In case you haven’t heard yet, there’s a comet headed for Mars. It will pass pretty close, close enough for the various orbiters we have in there to get pictures, and for them to be in a little bit of peril. But apparently there is a plan.
Comet C/2013 A1 Siding Spring will make a very close flyby of Mars on Oct. 19, 2014. Passing at a distance of only 87,000 miles (by comparison that’s little more than 1/3 the distance between Earth and our moon), it’ll be a near miss of the Red Planet. Find out how NASA’s Mars orbiters will evade the onslaught of dust particles from the comet.
via Comet Siding Spring: A Close Encounter with Mars – YouTube.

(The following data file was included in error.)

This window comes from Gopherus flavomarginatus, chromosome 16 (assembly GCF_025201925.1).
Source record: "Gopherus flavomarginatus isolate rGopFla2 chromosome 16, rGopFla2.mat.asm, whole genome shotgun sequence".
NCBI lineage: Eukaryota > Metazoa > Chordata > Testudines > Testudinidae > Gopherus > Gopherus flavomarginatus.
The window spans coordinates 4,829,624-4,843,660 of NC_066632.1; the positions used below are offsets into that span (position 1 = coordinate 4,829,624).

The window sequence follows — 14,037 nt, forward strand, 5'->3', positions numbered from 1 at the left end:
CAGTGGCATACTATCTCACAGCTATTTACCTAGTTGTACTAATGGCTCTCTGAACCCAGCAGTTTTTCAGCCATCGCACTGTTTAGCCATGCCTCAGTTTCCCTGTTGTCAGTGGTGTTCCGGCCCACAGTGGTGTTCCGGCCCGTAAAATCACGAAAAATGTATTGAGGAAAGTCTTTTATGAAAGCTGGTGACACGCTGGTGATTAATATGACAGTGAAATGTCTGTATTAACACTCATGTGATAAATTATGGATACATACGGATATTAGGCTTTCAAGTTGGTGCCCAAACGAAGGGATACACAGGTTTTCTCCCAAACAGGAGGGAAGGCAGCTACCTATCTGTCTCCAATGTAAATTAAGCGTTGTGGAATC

I’m impressed that we have the ability to ensure the orbiters are on the far side of Mars when the comet passes. I would not have thought they had the ability to alter their orbits by that much. But maybe with enough advanced notice it didn’t require that much delta-v.
2 thoughts on “Comet Siding Spring: A Close Encounter with Mars”
BTW, “insure” should be “ensure”. (Feel free to delete this comment…)
Fixed! Thanks. I’ve always had problems mixing those two up. Unfortunately the editor doesn’t seem to catch those kinds of errors.